Snakes Pile on Trouble Amid Florence Flooding Fears

Reptiles pose an ongoing threat as waters displace them from their normal habitats…

Snakes Pile on Trouble Amid Florence Flooding Fears

IMAGE: Bob Hansler via Youtube

(Tyler Fleming, The Sun News – Myrtle Beach, S.C.) As East-Coasters prep for what has been called the storm of a lifetime, stocking up on flashlights, canned goods and bottled water, they may want to remember the antivenom too.

Snakes are not the biggest threat during Hurricane Florence, but they will be out there.

As was the case with Houston during Hurricane Harvey, the flooding and weather may displace some animals, including creepy or dangerous reptiles, into more urban environments.

Along with issues like mold, respiratory ailments, bacterial damage and floodwaters, the influx of wildlife is, in fact, one of the many forgotten dangers, even after the winds have subsided.

Thad Bowman with Alligator Adventure in Myrtle Beach, S.C., said that the flooding following Florence will stem from snake habitats along water ways, potentially bringing them into new environments.

He said people should not be out during the storm, but if you are bit by a snake, get to a hospital as soon as possible, as there is little you can do on your own to survive a snake bite.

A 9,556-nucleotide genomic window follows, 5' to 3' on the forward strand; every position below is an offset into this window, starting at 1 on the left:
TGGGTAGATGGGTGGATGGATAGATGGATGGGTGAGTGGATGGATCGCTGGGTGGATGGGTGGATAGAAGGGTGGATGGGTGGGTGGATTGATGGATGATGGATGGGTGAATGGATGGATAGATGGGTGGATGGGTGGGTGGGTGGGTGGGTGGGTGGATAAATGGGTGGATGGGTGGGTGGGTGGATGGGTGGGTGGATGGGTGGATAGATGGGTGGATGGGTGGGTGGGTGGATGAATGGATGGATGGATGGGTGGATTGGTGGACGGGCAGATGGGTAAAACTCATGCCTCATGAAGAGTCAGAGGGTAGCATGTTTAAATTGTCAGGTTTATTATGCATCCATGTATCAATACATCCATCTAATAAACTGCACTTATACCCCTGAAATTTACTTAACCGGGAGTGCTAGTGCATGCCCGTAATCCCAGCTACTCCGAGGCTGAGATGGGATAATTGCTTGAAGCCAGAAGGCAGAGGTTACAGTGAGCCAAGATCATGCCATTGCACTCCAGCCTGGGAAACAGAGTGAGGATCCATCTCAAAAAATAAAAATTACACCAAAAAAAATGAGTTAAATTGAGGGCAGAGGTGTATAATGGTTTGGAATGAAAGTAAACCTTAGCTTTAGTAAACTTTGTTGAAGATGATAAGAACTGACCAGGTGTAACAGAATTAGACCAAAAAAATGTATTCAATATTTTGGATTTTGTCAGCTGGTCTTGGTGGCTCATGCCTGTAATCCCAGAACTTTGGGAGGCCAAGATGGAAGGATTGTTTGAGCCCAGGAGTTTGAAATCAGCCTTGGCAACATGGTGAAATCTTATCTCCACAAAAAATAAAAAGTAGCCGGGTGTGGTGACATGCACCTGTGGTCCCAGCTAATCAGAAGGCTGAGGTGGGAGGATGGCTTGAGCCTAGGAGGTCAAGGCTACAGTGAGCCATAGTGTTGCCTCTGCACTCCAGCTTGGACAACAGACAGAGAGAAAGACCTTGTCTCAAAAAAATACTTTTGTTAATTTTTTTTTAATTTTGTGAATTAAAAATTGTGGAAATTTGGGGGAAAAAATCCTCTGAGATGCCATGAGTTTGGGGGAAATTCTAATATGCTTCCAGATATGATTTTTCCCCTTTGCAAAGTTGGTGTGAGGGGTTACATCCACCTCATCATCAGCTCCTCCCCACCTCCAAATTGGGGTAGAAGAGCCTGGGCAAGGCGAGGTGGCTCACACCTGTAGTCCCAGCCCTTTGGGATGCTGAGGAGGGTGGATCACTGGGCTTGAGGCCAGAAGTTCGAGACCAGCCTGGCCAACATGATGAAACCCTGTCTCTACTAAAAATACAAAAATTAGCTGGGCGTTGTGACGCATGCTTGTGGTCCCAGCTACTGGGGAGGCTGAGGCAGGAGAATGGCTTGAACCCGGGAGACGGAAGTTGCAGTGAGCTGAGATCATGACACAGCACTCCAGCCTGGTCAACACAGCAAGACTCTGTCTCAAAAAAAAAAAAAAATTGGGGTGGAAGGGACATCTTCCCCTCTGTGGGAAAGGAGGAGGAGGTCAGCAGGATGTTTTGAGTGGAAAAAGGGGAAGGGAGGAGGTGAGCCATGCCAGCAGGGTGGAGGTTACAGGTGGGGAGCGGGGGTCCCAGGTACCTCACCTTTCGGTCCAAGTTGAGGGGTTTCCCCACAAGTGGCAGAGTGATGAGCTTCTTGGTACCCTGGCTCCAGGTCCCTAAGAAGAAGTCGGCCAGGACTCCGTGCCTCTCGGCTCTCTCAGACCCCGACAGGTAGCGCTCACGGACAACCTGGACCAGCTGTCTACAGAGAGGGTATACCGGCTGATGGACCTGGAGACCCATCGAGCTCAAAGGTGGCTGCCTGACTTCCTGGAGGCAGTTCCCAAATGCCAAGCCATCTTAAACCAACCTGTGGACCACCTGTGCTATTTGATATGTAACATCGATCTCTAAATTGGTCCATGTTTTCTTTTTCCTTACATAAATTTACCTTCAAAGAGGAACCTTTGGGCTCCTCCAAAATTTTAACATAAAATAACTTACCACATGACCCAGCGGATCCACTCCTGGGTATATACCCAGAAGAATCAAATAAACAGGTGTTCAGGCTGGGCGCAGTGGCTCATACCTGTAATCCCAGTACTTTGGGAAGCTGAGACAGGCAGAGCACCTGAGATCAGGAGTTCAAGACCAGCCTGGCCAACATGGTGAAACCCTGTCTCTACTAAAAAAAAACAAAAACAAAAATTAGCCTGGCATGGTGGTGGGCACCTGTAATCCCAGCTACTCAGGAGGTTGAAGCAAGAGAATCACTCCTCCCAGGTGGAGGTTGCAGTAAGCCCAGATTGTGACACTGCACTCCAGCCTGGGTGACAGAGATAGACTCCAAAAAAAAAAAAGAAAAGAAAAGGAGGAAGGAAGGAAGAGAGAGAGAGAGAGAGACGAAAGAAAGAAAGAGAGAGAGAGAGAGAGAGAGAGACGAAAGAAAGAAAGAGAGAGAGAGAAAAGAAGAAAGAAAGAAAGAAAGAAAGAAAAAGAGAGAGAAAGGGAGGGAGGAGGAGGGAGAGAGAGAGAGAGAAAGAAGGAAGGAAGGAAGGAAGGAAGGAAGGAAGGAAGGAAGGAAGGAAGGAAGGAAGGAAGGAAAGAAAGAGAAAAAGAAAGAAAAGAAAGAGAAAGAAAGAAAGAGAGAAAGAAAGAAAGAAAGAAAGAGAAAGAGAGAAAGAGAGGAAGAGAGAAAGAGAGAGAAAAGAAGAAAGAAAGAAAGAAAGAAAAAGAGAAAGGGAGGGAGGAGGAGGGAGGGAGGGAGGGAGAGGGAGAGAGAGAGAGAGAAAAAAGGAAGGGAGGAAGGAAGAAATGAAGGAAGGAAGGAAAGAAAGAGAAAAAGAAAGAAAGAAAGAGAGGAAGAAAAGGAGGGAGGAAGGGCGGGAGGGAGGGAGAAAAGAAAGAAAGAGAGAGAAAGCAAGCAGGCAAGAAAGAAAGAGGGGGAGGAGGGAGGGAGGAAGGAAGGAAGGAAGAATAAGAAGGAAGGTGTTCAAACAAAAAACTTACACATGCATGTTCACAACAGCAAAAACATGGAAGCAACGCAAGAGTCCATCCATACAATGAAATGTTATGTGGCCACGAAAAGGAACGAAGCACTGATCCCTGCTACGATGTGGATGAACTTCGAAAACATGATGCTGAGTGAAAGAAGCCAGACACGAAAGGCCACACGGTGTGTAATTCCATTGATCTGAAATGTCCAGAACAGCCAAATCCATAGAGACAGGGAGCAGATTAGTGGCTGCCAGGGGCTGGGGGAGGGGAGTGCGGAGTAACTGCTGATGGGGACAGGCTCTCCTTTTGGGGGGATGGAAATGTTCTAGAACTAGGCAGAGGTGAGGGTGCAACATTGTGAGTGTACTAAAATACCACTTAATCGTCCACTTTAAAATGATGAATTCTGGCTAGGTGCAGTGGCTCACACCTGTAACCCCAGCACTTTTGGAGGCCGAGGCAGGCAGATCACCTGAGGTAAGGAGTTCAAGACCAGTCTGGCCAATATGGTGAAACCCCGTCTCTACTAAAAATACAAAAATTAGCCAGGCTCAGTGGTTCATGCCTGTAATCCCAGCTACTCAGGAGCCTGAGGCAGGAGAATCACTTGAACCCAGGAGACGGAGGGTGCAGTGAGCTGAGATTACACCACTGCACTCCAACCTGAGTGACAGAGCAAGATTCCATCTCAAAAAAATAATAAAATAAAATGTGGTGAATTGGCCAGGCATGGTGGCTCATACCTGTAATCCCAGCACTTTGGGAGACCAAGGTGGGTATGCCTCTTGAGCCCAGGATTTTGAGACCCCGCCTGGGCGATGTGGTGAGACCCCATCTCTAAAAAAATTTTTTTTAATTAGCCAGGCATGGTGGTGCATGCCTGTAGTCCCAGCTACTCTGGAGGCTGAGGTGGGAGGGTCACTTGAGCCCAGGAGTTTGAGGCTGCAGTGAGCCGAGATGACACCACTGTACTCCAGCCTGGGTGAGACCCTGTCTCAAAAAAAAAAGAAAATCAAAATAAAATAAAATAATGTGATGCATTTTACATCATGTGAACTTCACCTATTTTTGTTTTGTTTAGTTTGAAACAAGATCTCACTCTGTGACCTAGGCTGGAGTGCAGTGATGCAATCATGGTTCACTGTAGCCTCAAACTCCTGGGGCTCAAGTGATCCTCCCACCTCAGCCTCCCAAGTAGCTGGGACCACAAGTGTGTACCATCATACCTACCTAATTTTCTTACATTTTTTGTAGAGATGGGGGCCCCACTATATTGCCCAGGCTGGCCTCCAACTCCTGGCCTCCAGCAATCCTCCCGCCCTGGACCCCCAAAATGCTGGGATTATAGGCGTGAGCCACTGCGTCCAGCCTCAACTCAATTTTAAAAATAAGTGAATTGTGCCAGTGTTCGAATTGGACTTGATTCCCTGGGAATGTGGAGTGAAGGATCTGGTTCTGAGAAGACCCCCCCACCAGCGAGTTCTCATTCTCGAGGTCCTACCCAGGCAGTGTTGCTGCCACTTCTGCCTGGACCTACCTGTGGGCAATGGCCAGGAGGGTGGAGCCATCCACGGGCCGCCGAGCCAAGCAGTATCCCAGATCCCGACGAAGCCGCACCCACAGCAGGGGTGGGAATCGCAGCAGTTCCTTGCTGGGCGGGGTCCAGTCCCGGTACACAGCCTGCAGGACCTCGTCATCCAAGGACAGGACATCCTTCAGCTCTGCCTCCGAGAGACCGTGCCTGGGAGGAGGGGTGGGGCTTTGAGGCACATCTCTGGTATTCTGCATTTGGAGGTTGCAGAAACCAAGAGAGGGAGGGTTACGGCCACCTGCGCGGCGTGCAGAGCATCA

Although many officials discourage calling 911 for non-crisis situations during a hurricane, a snake bite is one emergency worth calling for.

The Mid-Atlantic region most affected by the storm is home to many dangerous snakes, most commonly the cottonmouth and the copperhead snake. These bites are treatable by medical professionals, and people bit should seek help as soon as possibly.

“They inject venom, which causes tissue destruction, platelet loss, causes bleeding, it can cause death,” Gerald O’Malley with Grand Strand Hospital said back in July.

An easy way to avoid snakes? Stay indoors until it is deemed safe by public safety officials.

(c)2018 The Sun News (Myrtle Beach, S.C.). Distributed by Tribune Content Agency, LLC.